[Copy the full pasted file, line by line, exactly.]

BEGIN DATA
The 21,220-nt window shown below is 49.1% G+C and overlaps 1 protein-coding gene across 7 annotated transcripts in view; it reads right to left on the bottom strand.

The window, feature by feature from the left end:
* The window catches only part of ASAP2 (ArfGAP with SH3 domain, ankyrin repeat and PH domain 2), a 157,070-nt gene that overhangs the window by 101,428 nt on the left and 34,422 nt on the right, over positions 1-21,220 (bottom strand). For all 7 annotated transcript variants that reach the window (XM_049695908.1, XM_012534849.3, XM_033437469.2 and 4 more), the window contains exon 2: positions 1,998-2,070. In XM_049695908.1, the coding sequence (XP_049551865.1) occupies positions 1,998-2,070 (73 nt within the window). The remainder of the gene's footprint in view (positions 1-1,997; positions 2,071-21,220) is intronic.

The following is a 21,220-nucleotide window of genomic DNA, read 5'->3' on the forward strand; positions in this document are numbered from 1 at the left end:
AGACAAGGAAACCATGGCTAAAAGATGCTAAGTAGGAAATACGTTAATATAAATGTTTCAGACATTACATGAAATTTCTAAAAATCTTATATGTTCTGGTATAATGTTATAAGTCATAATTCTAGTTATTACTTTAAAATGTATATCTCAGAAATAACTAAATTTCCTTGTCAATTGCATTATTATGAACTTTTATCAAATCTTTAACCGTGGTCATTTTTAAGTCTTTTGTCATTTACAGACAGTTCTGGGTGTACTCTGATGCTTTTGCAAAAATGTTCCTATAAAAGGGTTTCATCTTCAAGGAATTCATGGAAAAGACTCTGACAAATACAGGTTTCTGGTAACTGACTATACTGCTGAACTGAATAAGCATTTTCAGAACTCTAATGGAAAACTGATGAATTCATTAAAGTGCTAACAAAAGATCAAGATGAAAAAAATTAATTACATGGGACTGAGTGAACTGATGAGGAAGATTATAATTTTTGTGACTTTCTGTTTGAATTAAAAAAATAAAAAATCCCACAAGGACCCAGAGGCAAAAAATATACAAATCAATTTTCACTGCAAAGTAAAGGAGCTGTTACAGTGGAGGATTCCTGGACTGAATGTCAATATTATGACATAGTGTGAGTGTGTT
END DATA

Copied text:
The 21,220-nt window shown below is 49.1% G+C and overlaps 1 protein-coding gene across 7 annotated transcripts in view; it reads right to left on the bottom strand.

The window, feature by feature from the left end:
* The window catches only part of ASAP2 (ArfGAP with SH3 domain, ankyrin repeat and PH domain 2), a 157,070-nt gene that overhangs the window by 101,428 nt on the left and 34,422 nt on the right, over positions 1-21,220 (bottom strand). For all 7 annotated transcript variants that reach the window (XM_049695908.1, XM_012534849.3, XM_033437469.2 and 4 more), the window contains exon 2: positions 1,998-2,070. In XM_049695908.1, the coding sequence (XP_049551865.1) occupies positions 1,998-2,070 (73 nt within the window). The remainder of the gene's footprint in view (positions 1-1,997; positions 2,071-21,220) is intronic.

The following is a 21,220-nucleotide window of genomic DNA, read 5'->3' on the forward strand; positions in this document are numbered from 1 at the left end:
AGACAAGGAAACCATGGCTAAAAGATGCTAAGTAGGAAATACGTTAATATAAATGTTTCAGACATTACATGAAATTTCTAAAAATCTTATATGTTCTGGTATAATGTTATAAGTCATAATTCTAGTTATTACTTTAAAATGTATATCTCAGAAATAACTAAATTTCCTTGTCAATTGCATTATTATGAACTTTTATCAAATCTTTAACCGTGGTCATTTTTAAGTCTTTTGTCATTTACAGACAGTTCTGGGTGTACTCTGATGCTTTTGCAAAAATGTTCCTATAAAAGGGTTTCATCTTCAAGGAATTCATGGAAAAGACTCTGACAAATACAGGTTTCTGGTAACTGACTATACTGCTGAACTGAATAAGCATTTTCAGAACTCTAATGGAAAACTGATGAATTCATTAAAGTGCTAACAAAAGATCAAGATGAAAAAAATTAATTACATGGGACTGAGTGAACTGATGAGGAAGATTATAATTTTTGTGACTTTCTGTTTGAATTAAAAAAATAAAAAATCCCACAAGGACCCAGAGGCAAAAAATATACAAATCAATTTTCACTGCAAAGTAAAGGAGCTGTTACAGTGGAGGATTCCTGGACTGAATGTCAATATTATGACATAGTGTGAGTGTGTT